Ruff and Green used Lovecraft's fictional world to explore the very real racism that existed in the 1950s (and still exists).

Ruff's book, according to his website, is meant to meld together Jim Crow America, fantasy and Lovecraftian horror. Yes, there are monsters and magic in both Lovecraft’s work and "Lovecraft Country." But once you look past that, you’ll see that the supernatural, fictional land doesn’t look like a distant place after all.

Loucks, who focuses on geography in Lovecraft's text and designed the Lovecraft College Hill Walking Tour in Providence, says the fictional world Lovecraft created has been studied for years in order to find the places they’re based on. He says Lovecraft's Arkham, Innsmouth, Dunwich and Kingsport are written about extensively because they’re based on familiar cities to him — Salem, Newburyport and Marblehead — just more amped-up versions of those places.

"It's interesting how he will mention some fictional place in his story," Loucks says. "And it's up to us scholars to figure out, 'OK. Is that something he completely made up, whole cloth? Or is this a fictionalization of some real place?'"

Lovecraft is a product of the community he was born, raised and died in. So wouldn’t it make sense that sundown towns, the Ku Klux Klan (and other white supremacy groups) and other racist elements exist in New England? It’s not hard to tie those strings together.

Left to right, Courtney B. Vance, Jurnee Smollett and Jonathan Majors in episode one of "Lovecraft Country." (Courtesy HBO)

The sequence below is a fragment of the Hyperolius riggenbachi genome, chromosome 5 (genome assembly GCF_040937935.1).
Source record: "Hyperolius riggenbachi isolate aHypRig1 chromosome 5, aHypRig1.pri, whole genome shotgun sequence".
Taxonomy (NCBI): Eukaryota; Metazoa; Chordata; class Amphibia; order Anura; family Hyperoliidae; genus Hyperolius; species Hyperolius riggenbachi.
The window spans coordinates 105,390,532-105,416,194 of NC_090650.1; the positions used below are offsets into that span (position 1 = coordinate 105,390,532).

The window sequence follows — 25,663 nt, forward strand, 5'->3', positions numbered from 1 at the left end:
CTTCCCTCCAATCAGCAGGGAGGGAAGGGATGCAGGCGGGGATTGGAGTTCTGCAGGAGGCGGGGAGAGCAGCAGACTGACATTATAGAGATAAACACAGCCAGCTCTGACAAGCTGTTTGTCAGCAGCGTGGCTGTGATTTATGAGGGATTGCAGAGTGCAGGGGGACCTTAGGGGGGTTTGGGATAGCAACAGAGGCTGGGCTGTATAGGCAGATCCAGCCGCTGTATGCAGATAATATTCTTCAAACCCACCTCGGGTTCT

Left to right, Courtney B. Vance, Jurnee Smollett and Jonathan Majors in episode one of "Lovecraft Country." (Courtesy HBO)

After the police officer tells Atticus, Letitia and Uncle George what he will do to them if he catches them in town after dark, he informs them that they have less than 10 minutes to get across county lines or he will have to enforce sundown law. He follows them until the sun goes down and he and his sheriff deputies force them into the woods with intentions of lynching them. All in a made-up (but very believable) Massachusetts town.

We're about halfway through the first season of the show and of all the creepy, horrifying events that have occurred, the thing that lingers after the credits roll is the perpetual and inescapable racism. It follows the Black characters around the entire series, like the monsters and ghosts they frequently encounter. Unfortunately, like those characters, Black people also have to deal with this in real life. This show is just a peek into how the trauma of our ancestors persists and haunts us today.

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Christian Burno Arts Fellow
Christian Burno is the arts reporting fellow for The ARTery, WBUR’s arts and culture team.